Tuesday, July 2, 2013

After Disaster!

My Raspberry Pi
(if you are new to the site you might want to scroll back a ways)

Lady Bracknell: To lose one parent, Mr. Worthing, may be regarded as a misfortune.
To lose both looks like carelessness.
The Importance of being Ernest,
by Oscar Wilde

Lady B. would have chided me, too. I managed to crash the Linux filesystem on my Pi's SD card. Again! But this time I had a backup image of the entire 16gb card and I have copied individual files back to my iMac, occasionally. But not often enough. My SD image was a month old and the last time I copied files was a week ago.

You might ask, "Why did your Pi's filesystem go bad?" Because I was plugging wires from the GPIO pins to my breadboard while the Pi was powered up. Bad idea! I saw the Pi reboot -- must have grounded a power wire. Afterwards I couldn't talk (via SSH) to the Pi. When I say I "saw" it restart, I mean that the status LEDs went dark and then only the PWR light stayed on. Here's what my LEDs look like, normally:

The REAL info on the Pi's status LEDs:

Anyway, my SD card backup/restore procedure:

From my Mac's Terminal app (PCers use Putty)--

Backing Up

- Shutdown your Pi
- Pull the SD card and plug it into your USB flash memory reader
- Determine what the device name that has been assigned to your SD using diskutil:
   $ diskutil list  (you should be able to tell by the size in GB)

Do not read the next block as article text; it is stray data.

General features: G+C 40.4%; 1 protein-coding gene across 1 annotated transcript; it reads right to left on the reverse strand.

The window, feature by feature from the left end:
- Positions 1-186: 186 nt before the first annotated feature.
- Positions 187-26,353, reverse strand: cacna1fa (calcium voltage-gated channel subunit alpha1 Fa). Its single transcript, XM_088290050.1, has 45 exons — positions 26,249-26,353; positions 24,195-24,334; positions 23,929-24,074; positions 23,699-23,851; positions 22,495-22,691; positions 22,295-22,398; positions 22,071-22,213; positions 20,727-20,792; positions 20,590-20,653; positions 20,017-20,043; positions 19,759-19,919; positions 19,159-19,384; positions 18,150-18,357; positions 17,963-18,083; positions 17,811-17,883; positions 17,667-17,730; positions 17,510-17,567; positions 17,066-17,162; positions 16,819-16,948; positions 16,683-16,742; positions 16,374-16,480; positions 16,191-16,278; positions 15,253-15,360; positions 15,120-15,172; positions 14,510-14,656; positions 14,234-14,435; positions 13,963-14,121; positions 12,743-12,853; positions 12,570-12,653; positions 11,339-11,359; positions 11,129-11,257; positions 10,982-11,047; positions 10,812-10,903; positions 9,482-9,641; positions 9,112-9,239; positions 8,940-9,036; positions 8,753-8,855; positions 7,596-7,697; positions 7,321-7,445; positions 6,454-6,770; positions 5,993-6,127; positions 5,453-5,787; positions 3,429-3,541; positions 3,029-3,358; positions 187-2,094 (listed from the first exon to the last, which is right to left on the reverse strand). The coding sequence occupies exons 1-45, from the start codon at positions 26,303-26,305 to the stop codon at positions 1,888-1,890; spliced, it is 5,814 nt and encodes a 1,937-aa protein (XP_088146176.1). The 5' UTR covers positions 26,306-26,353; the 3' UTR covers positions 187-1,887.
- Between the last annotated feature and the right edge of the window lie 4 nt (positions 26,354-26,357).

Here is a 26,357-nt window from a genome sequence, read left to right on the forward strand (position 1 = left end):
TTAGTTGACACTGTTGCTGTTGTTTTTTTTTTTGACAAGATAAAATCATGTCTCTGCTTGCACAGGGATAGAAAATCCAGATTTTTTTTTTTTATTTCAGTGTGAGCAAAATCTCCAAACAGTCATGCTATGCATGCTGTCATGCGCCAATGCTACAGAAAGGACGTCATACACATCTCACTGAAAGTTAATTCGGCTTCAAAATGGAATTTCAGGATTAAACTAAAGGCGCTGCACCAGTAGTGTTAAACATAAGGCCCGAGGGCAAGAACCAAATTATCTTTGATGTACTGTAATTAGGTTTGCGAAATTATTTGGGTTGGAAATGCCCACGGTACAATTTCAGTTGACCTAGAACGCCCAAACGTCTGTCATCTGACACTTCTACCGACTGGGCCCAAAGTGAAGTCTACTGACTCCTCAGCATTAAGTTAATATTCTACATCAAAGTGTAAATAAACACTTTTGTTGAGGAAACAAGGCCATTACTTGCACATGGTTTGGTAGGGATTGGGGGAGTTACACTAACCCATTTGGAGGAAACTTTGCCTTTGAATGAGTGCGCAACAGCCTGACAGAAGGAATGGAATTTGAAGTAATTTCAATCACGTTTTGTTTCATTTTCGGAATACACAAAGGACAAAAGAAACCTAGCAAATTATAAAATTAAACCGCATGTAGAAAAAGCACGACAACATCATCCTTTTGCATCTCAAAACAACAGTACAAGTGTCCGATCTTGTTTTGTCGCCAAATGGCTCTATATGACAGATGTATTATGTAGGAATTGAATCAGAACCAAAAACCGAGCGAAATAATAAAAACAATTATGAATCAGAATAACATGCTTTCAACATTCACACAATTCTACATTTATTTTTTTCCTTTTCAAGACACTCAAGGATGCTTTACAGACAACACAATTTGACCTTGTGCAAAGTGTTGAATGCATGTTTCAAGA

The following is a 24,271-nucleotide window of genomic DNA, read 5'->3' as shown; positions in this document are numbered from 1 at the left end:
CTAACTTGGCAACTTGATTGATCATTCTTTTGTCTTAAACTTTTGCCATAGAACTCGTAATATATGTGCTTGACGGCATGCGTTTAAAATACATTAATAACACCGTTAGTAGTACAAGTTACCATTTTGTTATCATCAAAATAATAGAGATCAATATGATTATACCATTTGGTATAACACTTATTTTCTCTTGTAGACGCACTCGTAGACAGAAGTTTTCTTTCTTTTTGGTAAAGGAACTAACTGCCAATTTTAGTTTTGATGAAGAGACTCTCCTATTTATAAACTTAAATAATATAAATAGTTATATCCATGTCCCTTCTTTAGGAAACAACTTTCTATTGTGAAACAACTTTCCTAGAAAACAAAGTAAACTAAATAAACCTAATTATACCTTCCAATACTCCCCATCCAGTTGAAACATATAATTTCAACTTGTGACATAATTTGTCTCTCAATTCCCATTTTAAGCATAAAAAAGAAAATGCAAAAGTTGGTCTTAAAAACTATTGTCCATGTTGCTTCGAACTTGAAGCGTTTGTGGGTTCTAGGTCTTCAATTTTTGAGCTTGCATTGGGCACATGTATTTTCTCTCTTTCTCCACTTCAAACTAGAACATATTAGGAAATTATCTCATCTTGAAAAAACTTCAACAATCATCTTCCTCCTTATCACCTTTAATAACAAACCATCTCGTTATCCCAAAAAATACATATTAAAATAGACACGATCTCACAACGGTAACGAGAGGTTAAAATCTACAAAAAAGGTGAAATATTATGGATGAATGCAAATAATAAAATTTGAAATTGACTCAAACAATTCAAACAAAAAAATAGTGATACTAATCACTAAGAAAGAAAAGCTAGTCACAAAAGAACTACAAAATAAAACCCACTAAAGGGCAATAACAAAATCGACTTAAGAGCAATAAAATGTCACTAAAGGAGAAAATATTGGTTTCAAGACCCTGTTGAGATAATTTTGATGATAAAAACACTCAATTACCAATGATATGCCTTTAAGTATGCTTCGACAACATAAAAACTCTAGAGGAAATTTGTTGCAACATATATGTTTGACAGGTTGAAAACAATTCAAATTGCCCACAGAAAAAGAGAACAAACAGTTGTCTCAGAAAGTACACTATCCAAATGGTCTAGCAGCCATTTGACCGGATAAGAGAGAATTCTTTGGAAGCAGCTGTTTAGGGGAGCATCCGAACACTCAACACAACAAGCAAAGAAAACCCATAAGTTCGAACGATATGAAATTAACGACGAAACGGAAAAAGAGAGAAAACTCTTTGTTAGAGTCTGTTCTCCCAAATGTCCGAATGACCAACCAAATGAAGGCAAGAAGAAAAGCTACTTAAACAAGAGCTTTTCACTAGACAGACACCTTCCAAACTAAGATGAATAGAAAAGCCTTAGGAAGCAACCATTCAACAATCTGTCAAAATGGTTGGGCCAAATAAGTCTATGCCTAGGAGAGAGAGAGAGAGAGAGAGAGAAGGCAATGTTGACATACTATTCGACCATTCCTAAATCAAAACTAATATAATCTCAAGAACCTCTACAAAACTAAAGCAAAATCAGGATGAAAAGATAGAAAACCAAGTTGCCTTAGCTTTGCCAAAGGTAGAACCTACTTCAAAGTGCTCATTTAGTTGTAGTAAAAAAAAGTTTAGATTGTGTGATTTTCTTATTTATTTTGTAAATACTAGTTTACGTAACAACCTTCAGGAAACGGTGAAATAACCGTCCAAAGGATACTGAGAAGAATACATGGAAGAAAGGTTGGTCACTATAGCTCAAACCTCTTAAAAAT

- Then you have to unmount it:
  $ diskutil unmountDisk /dev/disk2 (yours may not be "disk2")
- Now the copy -- you have to be superuser (be very careful):
 $ sudo dd if=/dev/rdisk2 of=raspberry-pi-backup.img bs=1m

Note I copied from the "raw" device (rdisk2) instead of the "block" device -- it's faster. Also, I used "bs=1m" (block size = 1MB), also faster. When I say faster -- the difference for a 16gb SD versus using "bs=1024" is 6 hours!

Restoring (with care you may never have to)

- Plug the same sized SD card into your flash reader (it's good to have a spare)
- Find the /dev name (diskutil list, as above)
- Also like the above, do the unmount
- Now the copy swapping "if" and "of" (in-file & out-file)
 $ sudo dd of=/dev/rdisk2 if=raspberry-pi-backup.img bs=1m

More about the limitations of copying individual files back to the SSH host: You can't usually copy system updates or things like crontab entries. If you don't know about crontab, you should! Try--
  $ man crontab

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